- The lira fell as low as 7.49 to the dollar on Thursday, passing its previous record low of 7.236 reached during Turkey's August 2018 currency crisis.
- The Turkish currency has been under mounting pressure amid rising inflation, growing unemployment and slow growth — and now, the highest number of coronavirus cases in the Middle East region.
- Analysts expect the lira will continue to weaken, with many predicting a full-year recession for Turkey.
Turkey's currency plunged to its lowest level in history Thursday, with the U.S. dollar rising against the lira to a level not seen in nearly two years after the country's banking regulator moved to restrict foreign investor access to lira-denominated transactions.
The currency has been under mounting pressure amid rising inflation, growing unemployment and slow growth — and now, the highest number of coronavirus cases in the Middle East region. Turkey's central bank has drawn down millions of dollars from its foreign currency reserves to buy lira and prop it up against the dollar, and late on Tuesday its banking regulator announced new restrictions on foreigners making lira-denominated transactions in an effort to prevent speculation and short-selling.
The move backfired: the lira has dropped for the following two days, with the dollar on Thursday gaining as much at 0.6% and momentarily buying 7.49 lira during London's morning trading hours — surpassing the currency's previous record low, when it hit an intraday bottom of 7.236 to the dollar at the peak of its August 2018 currency crisis.
For reference, this time two years ago, a dollar bought roughly 4 lira.
"Seems just a matter of time before we go ripping through 7.2500 and beyond," Brad Betchel, global head of FX at Jefferies LLC, had said in an analyst note Wednesday. "Officials put on a confident face when addressing the markets but the market is starting to think the emperor has no clothes."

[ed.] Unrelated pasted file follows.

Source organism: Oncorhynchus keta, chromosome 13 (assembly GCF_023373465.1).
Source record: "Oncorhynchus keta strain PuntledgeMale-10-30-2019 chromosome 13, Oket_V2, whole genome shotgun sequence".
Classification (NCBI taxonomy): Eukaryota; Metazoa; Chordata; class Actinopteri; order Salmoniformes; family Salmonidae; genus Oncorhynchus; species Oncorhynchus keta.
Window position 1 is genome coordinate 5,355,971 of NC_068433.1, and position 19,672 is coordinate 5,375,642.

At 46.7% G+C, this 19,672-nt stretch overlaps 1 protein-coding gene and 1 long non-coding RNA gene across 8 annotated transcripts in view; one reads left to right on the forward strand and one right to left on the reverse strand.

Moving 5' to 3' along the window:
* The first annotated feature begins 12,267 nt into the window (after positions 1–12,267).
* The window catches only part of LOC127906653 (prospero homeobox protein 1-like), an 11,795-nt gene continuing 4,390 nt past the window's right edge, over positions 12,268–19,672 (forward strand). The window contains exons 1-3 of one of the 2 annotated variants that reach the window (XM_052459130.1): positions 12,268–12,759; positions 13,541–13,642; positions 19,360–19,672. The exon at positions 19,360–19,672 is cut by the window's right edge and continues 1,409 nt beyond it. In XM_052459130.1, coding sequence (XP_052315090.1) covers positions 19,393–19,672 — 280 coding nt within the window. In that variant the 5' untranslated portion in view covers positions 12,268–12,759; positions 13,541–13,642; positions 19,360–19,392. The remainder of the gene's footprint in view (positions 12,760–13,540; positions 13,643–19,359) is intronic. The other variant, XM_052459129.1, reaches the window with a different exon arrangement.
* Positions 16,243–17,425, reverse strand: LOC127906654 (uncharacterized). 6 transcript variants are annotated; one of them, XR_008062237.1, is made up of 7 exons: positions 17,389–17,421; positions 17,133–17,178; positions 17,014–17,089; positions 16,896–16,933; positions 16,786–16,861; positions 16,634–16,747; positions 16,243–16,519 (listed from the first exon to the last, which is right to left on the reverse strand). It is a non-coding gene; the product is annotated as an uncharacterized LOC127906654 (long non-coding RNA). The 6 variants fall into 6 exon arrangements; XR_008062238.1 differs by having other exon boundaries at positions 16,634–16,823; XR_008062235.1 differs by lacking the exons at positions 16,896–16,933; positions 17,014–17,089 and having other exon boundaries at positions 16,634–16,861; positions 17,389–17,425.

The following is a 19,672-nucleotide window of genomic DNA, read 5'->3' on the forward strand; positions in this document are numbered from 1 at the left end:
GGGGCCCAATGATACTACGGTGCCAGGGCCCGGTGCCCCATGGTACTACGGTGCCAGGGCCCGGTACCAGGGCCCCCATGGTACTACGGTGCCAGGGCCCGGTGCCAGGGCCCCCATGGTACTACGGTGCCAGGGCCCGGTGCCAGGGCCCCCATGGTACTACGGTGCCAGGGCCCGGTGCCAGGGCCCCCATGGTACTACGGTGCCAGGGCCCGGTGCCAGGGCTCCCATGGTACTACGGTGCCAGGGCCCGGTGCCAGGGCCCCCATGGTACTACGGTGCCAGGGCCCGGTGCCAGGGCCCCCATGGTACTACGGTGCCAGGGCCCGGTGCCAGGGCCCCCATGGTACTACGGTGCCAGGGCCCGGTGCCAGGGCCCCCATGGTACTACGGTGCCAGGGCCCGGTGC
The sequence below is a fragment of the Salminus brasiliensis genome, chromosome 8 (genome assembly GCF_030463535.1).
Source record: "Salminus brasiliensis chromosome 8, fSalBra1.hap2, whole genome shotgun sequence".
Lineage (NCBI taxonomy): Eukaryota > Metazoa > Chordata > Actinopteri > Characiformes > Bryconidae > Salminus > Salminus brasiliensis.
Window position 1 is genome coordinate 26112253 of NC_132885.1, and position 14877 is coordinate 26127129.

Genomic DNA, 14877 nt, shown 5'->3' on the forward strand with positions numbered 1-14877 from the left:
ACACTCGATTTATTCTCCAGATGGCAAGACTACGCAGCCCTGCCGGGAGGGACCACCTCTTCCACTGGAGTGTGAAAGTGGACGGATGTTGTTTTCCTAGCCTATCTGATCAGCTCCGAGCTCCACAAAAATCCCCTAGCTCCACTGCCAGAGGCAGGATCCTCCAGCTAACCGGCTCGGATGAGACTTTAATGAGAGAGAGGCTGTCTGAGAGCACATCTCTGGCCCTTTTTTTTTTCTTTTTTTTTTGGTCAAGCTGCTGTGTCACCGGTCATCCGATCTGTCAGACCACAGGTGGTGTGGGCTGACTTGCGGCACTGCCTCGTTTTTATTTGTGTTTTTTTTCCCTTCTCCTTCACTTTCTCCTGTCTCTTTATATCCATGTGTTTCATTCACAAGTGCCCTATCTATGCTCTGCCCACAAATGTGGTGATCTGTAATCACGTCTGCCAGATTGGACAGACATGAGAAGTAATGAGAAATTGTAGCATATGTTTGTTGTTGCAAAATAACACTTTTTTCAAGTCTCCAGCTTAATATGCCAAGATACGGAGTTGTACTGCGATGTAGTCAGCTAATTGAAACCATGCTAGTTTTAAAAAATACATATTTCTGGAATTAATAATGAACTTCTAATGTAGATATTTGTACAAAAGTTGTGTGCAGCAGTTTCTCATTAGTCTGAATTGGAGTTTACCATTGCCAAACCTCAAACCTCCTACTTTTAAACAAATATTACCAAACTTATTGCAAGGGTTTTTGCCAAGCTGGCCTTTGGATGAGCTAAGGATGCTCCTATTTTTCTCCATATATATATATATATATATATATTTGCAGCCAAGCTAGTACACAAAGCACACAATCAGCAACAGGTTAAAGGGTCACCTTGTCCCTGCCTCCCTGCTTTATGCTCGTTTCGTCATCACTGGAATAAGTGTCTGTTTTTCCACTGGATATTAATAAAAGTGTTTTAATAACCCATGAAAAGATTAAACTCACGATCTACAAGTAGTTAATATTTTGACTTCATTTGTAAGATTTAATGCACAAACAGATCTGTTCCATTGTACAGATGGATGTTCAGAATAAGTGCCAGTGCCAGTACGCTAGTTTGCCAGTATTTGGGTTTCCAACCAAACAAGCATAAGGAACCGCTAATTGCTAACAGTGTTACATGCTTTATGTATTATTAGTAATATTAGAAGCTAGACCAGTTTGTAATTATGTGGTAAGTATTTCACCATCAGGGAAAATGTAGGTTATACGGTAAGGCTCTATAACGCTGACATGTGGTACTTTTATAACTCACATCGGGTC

Turkey's economy was already under pressure before the coronavirus hit. Now, after nearly two years of a weakening currency, high debt and fast-disappearing foreign reserves, the country of 82 million is in a particularly bad place to weather a pandemic. Its unemployment rate was already nearly 14% in January, before the economy felt the impact of the coronavirus, and its massive tourism industry is on course to be decimated for the near future.
Turkey has reported 129,491 coronavirus cases and 3,520 deaths as of Wednesday, hitting what appeared to be a peak of more than 4,000 new cases per day through mid-April before the daily cases began to taper, now at a level of just over 2,000 per day.
Turkish President Recep Tayyip Erdogan in mid-April vocally rejected any suggestion of getting help from the International Monetary Fund, a decision one senior emerging markets analyst called "idiotic" at a time when economists say Turkey lacks the economic and fiscal resources needed to withstand such a downturn. Erdogan has repeatedly decried critics and asserted that Turkey's economy is resilient.
The dearth of investor confidence in the lira also stems from uncertainty over its other possible lifeline: dollar swap lines from the U.S. Federal Reserve. This looks unlikely so far; the Fed offered dollar swap line agreements to several countries in March, including Mexico and Brazil, and Turkey was not among them.
"The Fed remains reluctant to meet Turkey's request of dollar swap lines because of the high level of politicisation of the Turkish central bank," Agathe Demarais, global forecasting director at the Economist Intelligence Unit, told CNBC. Turkey's central bank is seen in recent years to have increasingly come under Erdogan's control, putting off investors and undermining confidence in the independence of the country's monetary authorities.
"The lira will continue to weaken as long as investors question the credibility of the central bank and its ability to defend the currency," Demarais said.
The EIU expects a full-year recession in Turkey, whose "large tourism sector will collapse, which will fuel pressure on the twin deficits and on the already fragile lira" which will in turn fuel inflation, the group warned in April.
The lira is likely to continue shedding value to new record lows, analysts now warn.
"More steep falls in the value of the lira can be expected this year as credit expansion continues, the current account deficit widens, and the central bank remains unable to restore its credibility towards foreign investors," Demarais said.